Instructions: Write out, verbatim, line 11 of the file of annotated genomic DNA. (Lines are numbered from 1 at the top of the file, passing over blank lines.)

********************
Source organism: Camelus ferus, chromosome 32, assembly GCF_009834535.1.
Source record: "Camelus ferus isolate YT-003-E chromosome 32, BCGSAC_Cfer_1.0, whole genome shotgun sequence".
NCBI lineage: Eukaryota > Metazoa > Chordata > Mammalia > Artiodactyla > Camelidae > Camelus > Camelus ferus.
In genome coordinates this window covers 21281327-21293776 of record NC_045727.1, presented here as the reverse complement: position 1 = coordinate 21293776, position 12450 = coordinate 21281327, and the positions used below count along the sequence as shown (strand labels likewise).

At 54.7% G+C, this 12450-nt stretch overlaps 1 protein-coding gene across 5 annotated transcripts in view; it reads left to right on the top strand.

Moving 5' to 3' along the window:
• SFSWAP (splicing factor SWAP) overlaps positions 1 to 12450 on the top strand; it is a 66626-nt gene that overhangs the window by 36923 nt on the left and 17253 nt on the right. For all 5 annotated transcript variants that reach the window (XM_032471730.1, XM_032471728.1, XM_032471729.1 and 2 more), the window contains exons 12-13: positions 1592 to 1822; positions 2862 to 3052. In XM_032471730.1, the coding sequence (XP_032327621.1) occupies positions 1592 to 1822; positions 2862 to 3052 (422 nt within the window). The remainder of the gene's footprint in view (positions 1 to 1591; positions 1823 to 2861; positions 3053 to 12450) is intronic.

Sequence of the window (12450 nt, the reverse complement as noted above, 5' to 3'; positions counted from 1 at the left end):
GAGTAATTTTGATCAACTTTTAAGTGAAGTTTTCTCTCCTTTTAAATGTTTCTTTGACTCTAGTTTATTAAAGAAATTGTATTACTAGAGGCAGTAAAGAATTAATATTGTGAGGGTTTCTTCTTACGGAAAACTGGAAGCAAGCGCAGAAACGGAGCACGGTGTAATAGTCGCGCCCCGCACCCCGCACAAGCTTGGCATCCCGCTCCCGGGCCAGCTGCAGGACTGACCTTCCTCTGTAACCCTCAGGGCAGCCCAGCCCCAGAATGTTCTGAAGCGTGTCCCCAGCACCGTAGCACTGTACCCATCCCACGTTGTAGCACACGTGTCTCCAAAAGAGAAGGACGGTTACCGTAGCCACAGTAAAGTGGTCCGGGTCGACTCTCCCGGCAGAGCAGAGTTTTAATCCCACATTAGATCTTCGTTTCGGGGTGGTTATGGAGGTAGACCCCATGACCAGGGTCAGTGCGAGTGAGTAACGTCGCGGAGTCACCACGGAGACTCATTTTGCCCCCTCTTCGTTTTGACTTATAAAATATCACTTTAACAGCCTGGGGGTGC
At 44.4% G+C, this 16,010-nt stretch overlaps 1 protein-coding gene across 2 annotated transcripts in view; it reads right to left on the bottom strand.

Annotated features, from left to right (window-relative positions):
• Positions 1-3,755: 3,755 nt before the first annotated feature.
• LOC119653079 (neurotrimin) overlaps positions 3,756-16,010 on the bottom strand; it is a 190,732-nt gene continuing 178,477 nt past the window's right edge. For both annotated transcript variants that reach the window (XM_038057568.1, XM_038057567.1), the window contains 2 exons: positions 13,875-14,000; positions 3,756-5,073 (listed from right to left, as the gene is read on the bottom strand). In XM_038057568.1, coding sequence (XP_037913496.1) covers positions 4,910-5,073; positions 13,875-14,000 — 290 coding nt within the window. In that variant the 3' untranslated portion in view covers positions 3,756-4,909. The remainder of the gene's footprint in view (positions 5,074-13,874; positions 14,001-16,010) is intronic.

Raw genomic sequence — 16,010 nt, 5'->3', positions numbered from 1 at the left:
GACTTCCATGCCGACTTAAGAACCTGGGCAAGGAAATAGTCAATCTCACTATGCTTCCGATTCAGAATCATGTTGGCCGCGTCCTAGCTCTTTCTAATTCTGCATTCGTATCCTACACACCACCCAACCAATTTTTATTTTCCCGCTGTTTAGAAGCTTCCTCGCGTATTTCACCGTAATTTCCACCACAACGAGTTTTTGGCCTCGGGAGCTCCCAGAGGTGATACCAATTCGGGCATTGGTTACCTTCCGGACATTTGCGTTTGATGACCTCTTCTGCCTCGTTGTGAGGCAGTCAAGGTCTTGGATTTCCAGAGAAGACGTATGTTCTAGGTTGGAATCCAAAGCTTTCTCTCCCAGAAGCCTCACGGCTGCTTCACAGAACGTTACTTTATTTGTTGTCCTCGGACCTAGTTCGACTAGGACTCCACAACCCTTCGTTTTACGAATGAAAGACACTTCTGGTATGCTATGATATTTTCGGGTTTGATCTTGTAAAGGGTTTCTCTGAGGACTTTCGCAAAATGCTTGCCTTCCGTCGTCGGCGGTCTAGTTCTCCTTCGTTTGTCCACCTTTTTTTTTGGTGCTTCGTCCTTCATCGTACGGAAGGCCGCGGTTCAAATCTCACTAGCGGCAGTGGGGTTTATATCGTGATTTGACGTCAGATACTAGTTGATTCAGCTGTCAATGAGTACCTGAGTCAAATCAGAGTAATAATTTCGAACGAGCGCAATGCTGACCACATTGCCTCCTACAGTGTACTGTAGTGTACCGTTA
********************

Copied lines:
Annotated features, from left to right (window-relative positions):